Opting for a plant-based or vegan diet? Nutritionist Sarah O’Neill gives the lowdown on getting your recommended protein minus the animal products
Millions of us are trying out Meat Free Monday and nutritional scientists are proving that eating a more plant-based diet can transform our health – from lowered cholesterol and blood pressure to reducing our risk of heart disease. But can we enjoy these benefits and still get the protein our body needs from plants alone?
The British Nutrition Foundation analysed the typical UK diet and found that we get around 53% of our protein from animal products, including meat, milk and eggs. With a chicken breast containing 31g of protein (17g of protein per 100g), meat can be hard to beat on the protein stakes. Animal-derived foods can contain high levels of saturated fats however.
Protein: 12-19g/100g serving
Soybeans contribute all the essential amino acids our body needs, and soy is proven to lower cholesterol levels. Soy protein comes in a variety of formats, including edamame (12g/100g) and tofu (19g/100g fried).
Use it: Edamame beans are a tasty snack or salad topper, while tofu is perfect in stir-fries or scrambled with vegetables and spices instead of eggs.
Protein: 11.2g/100g serving
Oats are a great slow-release carbohydrate, which help to keep your energy levels up and maintain your blood sugar levels. The high protein content means porridge is the perfect breakfast choice.
Use it: Supercharge your bowl of porridge by adding a mix of seeds and nuts.
Protein: 9g/100g serving
Whether tinned or boiled, red or green, lentils are a great starchy protein and help to fill us up. They’re also rich in iron (a serving contains 40% of your daily need), zinc, magnesium and fibre.
Use it: Add them to curries, make a lentil ragu or stir cold into salads.
Protein: 7g/100g serving
Chickpeas are low in saturated fat and cholesterol-free and, like all legumes, (including peas and beans), a fantastic source of protein.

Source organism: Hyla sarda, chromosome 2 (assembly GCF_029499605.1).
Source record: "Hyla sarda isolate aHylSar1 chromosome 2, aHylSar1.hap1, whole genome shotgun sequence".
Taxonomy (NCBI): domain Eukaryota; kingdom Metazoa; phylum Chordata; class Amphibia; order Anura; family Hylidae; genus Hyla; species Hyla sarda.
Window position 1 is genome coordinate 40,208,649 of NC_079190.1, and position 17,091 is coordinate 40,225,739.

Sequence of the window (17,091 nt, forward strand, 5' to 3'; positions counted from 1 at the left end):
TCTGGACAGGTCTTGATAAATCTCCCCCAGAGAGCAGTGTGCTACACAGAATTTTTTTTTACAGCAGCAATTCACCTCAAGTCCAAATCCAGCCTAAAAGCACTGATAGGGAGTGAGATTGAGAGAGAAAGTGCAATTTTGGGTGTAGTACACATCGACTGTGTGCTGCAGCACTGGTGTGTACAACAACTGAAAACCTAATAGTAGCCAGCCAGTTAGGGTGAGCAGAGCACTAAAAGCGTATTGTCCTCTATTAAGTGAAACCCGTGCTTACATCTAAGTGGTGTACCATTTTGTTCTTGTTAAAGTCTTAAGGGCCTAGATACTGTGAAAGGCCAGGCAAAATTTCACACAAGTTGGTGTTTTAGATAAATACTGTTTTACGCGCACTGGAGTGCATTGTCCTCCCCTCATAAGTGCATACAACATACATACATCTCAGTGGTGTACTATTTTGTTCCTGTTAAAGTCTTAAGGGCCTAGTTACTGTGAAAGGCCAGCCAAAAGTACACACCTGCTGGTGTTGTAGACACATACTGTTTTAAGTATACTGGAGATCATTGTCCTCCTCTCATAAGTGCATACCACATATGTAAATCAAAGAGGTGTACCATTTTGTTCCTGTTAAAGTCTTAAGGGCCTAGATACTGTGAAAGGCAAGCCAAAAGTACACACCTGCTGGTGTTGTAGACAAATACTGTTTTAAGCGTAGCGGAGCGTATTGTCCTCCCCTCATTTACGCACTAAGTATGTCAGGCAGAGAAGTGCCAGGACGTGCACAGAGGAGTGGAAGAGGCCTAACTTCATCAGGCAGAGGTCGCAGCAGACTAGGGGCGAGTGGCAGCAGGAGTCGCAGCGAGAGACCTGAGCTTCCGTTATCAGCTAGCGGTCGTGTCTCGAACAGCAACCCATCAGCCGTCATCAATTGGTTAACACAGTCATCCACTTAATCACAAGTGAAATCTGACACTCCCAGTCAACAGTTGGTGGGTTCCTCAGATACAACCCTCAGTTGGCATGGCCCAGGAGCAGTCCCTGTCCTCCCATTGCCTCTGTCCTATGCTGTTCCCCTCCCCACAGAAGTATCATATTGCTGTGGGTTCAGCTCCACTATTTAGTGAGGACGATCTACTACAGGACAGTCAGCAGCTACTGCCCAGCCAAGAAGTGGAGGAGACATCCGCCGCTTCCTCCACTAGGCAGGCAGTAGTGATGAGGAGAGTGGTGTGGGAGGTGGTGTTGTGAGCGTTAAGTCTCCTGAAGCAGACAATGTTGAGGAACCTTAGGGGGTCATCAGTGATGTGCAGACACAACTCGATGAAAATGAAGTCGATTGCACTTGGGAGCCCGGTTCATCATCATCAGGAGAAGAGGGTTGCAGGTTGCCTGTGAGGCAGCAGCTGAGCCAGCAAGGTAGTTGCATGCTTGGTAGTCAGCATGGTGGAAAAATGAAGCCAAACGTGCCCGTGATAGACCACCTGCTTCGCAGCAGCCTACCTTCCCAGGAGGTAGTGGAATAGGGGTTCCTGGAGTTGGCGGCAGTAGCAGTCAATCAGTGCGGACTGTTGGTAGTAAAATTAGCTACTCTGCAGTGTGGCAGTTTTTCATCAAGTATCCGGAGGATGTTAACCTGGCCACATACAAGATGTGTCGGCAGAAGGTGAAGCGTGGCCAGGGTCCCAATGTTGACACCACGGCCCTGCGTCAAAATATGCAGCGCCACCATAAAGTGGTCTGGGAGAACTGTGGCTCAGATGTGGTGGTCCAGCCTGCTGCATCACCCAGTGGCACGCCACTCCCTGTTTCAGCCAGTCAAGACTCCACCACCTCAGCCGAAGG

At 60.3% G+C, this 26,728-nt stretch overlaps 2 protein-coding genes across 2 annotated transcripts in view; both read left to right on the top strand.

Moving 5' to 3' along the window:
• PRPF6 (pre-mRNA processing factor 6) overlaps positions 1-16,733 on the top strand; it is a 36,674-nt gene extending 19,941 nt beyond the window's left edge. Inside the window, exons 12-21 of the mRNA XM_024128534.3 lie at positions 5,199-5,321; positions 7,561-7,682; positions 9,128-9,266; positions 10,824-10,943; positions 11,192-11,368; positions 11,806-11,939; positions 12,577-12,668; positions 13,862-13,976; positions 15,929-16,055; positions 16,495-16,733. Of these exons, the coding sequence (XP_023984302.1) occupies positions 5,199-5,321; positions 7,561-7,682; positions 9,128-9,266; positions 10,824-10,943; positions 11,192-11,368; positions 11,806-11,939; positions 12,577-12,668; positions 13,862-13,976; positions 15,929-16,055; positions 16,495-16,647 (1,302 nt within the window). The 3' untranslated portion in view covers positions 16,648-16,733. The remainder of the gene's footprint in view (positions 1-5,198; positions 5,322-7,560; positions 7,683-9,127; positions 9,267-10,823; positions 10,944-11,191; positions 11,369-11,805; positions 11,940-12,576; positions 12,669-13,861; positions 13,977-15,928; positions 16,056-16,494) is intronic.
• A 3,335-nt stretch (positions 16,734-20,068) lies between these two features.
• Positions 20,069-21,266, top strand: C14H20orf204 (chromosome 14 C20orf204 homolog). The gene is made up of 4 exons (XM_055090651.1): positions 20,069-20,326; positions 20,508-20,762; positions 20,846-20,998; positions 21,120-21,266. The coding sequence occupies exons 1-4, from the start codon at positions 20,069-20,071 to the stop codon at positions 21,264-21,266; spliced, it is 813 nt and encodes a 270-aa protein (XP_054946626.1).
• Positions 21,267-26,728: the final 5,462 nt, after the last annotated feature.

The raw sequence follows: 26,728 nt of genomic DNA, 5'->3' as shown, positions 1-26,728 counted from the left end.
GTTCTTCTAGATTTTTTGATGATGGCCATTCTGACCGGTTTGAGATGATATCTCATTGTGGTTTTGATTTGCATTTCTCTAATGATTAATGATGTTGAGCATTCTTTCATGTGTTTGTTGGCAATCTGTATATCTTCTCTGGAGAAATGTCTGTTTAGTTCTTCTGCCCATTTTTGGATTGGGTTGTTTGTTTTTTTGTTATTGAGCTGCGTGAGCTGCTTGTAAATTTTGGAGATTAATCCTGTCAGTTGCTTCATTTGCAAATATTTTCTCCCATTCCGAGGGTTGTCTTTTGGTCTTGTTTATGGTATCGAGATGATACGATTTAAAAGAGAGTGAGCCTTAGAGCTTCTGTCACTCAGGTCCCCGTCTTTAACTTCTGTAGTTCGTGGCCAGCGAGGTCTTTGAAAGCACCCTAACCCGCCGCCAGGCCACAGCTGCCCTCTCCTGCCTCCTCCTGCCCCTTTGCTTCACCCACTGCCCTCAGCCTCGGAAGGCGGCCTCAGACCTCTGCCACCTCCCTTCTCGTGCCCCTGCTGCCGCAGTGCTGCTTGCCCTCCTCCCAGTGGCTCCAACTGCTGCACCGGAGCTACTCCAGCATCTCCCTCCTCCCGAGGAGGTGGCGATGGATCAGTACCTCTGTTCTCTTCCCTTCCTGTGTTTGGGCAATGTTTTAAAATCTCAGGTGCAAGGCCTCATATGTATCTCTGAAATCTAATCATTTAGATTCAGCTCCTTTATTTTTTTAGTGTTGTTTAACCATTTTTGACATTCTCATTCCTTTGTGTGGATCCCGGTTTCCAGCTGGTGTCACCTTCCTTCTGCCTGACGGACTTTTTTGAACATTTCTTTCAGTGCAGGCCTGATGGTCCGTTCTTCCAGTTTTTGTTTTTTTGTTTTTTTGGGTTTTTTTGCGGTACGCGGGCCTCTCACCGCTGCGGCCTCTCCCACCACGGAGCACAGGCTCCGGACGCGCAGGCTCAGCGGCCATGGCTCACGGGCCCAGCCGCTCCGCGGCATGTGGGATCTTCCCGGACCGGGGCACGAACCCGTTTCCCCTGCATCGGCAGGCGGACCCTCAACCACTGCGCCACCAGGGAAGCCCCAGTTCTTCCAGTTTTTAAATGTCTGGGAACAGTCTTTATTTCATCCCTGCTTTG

Use it: Hummus with pita or wholegrain bread counts as a ‘complete protein’ (a source of protein that contains all nine of the amino acids your body needs). Alternatively, roast them with a mix of spices as a snack.
Protein: 4-6g/100g serving
Amaranth, barley, buckwheat, rye, spelt, bulgur wheat and wild rice all contain a significant amount of protein and you can eat these grains as bread or pasta.
Use it: Mix up your avo on toast by replacing your usual bread with rye bread and try a veg-packed risotto with pearl barley. Combine wholegrain rice and beans for a complete protein dish.
Protein: 4-6g/28g serving (18-21g/100g serving)
Almonds are highest in protein with 6g per 28g serving (23 nuts), followed by pistachios, (5.9g, 49 nuts), cashews (5.2g, 18 nuts) and walnuts (4.3g, 14 halves). They’re also rich in omega-3 fats and skin-loving vitamin E.
Use it: Try cashew nuts in your stir-fry, hazelnuts on top of cereal or flaked almonds in curries.
Protein: 4-5g/28g serving (18-20g/100g serving)
Sunflower seeds contain 5.8g/28g serving, followed by pumpkin seeds (5.2g), flaxseeds (5.1g) and chia seeds (4.4g). Seeds have lots of other benefits and are a source of folate, which our body needs to make new cells.
Use it: Sunflower and pumpkin seeds are great in energy balls and healthy flapjacks, add chia seeds to overnight oats.
Protein: 4.4g/100g serving (cooked)
A staple for any plant-based diet (or otherwise), quinoa is a complete protein and is a seed as opposed to a grain, so it’s also gluten-free. It’s a starchy protein, so it’s a great alternative to rice or couscous.
Use it: Mix cooked quinoa into salads or serve with kale and pomegranate as a side. You can also serve hot or cold with milk and fruit as a cereal.
Protein: 3-4g/100g serving
Mushroom (3.9g), broccoli (3.8g), spinach (3g), kale (1.9g) and sprouts (3.4g) are a great way to gain protein, as well as boost your daily intake of vitamins and minerals.
Looking to boost your metabolism? Check out these 9 metabolism-boosting foods.